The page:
In an exclusive report for “Hannity,” investigative journalist Sara Carter traveled to Guatemala City, as Vice President Harris was also visiting the Northern Triangle country, and reported that the Guatemalan people do not trust Joe Biden and do not want American taxpayer-funded aid, which they believe will simply add to the corruption in the nation’s government and the might of the already-powerful trafficking cartels.
Carter told host Sean Hannity she spoke to people both in Guatemala City – the capital – and San Rafael, a town farther to the west near Quetzaltenango.
“They can tell you they don’t trust the United States, they don’t trust the funding coming to Guatemala,” Carter said of the people in San Rafael. “They say that it’s 30 years of a broken system that just aids and abets nothing more than the drug cartels and human traffickers and crime and corruption inside the city.”
People in the capital city of Guatemala were no less amused by Harris’ visit, where Carter witnessed civilian activists and other constituencies coming together to protest the Vice President’s arrival and her meeting with President Alejandro Giammattei.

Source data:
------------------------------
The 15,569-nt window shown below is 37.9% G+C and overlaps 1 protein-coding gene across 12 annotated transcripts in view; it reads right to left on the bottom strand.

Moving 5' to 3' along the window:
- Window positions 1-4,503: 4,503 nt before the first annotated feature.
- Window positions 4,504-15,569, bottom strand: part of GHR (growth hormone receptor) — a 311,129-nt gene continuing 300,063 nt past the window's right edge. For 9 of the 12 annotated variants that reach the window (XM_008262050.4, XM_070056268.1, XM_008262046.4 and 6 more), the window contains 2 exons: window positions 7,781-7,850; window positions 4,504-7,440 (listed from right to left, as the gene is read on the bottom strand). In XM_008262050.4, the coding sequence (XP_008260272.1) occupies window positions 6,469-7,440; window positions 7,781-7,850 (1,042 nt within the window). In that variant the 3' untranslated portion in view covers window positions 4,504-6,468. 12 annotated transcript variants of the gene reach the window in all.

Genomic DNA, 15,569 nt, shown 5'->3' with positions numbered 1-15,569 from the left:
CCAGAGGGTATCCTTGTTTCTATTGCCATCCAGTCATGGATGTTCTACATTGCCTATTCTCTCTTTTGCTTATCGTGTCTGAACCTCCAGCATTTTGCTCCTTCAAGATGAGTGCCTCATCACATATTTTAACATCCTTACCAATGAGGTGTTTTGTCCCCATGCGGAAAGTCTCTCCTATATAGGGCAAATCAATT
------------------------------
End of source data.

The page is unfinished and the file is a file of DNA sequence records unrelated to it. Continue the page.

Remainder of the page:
“They belonged to civilian groups, citizen groups, NGOs, saying that they wanted trade, not aid. They did not want to be bribed,” she said.
The groups’ concern in Guatemala City was largely that the millions to trillions in aid the Biden administration plans to send to the country in an attempt to quell the migrant crisis likely won’t be fruitful.
One fear the citizens expressed was that funds allocated to “anti-corruption” agencies could be used to empower those bureaucracies to instead target political opponents and dissidents.
Carter said they feel that the commissions where the money is being allocated could be weaponized and used against political opponents.
“This is a very tough time in Guatemala. This is a tough time in Central America. What they are hoping for is some bilateral talks that actually bring trade back to Central America so that we can see and stop the influx of people; migrants leaving this part of the world for the United States,” Carter said.
“They say they are very concerned about this but they’re not going to be able to resolve the problem unless the United States tells the truth and faces the facts, and comes to terms with what’s happening here in the region.”
Recently, Guatemala has been one of the jumping-off points for migrants seeking to transit through Mexico to the United States, at entry points such as Tecun Uman, where they often cross the Suchiate River into the Mexican state of Chiapas.